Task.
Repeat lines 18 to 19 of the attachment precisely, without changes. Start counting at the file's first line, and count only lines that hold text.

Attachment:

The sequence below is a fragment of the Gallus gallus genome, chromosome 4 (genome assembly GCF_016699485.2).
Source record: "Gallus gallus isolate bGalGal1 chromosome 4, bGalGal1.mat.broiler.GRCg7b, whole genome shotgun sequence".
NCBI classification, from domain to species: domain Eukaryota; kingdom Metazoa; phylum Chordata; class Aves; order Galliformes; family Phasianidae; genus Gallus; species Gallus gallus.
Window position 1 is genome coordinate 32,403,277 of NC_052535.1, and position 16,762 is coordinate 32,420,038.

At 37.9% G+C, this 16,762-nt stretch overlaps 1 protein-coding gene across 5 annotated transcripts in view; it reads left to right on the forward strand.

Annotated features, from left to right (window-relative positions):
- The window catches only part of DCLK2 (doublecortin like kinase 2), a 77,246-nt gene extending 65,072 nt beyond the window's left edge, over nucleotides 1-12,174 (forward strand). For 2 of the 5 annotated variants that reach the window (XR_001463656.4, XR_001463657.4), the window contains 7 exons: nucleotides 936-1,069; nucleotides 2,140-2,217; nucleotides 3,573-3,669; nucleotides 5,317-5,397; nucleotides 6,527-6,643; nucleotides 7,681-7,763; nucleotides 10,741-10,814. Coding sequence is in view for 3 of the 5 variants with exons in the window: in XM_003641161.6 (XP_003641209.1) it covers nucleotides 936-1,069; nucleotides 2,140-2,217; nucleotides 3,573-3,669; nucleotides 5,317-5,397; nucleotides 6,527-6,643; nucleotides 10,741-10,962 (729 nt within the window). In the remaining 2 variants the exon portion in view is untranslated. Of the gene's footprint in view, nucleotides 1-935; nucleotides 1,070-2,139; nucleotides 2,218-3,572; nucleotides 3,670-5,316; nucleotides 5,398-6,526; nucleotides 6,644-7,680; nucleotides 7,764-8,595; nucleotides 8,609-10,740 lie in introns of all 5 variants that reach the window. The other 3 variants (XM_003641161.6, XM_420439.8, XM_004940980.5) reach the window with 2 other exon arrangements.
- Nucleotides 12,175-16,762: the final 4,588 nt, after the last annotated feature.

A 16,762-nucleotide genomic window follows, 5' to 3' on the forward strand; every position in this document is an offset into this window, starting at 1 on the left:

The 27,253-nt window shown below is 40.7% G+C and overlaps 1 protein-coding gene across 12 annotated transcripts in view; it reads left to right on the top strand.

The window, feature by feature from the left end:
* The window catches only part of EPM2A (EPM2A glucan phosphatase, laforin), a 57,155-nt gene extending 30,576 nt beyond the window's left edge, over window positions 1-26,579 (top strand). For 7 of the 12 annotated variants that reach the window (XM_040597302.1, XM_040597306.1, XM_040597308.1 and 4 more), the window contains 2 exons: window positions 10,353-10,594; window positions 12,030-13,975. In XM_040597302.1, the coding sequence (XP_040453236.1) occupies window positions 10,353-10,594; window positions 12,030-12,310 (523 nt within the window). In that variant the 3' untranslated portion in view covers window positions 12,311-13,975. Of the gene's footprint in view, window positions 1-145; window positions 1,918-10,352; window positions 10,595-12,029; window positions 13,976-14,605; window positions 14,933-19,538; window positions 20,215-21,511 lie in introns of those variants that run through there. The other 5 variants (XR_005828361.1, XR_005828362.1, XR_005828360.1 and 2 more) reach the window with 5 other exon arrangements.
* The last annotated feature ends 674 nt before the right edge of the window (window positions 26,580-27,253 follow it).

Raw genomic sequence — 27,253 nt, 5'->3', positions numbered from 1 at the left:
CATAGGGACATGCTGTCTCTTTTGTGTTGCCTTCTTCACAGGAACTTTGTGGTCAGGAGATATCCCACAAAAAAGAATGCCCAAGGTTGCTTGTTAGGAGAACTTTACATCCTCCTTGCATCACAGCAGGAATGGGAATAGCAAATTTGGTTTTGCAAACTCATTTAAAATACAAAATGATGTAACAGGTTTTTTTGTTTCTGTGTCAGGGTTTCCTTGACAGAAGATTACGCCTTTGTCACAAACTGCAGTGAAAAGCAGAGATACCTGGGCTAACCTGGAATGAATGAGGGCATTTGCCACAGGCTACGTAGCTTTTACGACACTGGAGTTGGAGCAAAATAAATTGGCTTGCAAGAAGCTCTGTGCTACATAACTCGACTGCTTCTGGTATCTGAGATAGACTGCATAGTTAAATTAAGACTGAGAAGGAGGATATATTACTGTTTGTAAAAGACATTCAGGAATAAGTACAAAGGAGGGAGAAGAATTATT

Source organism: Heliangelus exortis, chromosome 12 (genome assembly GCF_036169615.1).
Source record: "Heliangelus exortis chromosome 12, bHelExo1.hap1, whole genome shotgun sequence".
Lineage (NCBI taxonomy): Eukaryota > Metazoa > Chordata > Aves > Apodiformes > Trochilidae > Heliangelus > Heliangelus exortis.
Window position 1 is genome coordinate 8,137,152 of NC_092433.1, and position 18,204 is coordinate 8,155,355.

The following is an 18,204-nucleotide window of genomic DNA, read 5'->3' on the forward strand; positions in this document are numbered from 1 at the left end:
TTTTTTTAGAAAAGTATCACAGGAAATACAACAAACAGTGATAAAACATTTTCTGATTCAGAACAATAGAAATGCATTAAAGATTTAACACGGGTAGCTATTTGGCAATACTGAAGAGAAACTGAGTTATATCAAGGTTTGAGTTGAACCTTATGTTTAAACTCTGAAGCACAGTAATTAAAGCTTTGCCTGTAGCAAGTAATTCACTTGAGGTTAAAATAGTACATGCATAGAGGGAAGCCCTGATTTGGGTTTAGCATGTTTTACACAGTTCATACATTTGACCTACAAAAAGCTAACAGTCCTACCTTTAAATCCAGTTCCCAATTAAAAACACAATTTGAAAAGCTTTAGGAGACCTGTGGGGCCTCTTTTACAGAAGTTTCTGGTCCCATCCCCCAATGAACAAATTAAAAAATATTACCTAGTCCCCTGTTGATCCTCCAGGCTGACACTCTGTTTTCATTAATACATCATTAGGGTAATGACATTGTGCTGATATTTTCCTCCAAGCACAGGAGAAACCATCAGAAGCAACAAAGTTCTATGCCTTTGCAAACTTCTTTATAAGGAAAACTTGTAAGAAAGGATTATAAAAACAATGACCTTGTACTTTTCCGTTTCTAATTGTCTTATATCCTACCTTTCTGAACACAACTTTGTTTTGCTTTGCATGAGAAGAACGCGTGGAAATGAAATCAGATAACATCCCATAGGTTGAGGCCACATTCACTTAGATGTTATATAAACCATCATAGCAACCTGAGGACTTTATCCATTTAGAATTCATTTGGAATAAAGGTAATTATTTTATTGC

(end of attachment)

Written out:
Lineage (NCBI taxonomy): Eukaryota > Metazoa > Chordata > Aves > Apodiformes > Trochilidae > Heliangelus > Heliangelus exortis.
Window position 1 is genome coordinate 8,137,152 of NC_092433.1, and position 18,204 is coordinate 8,155,355.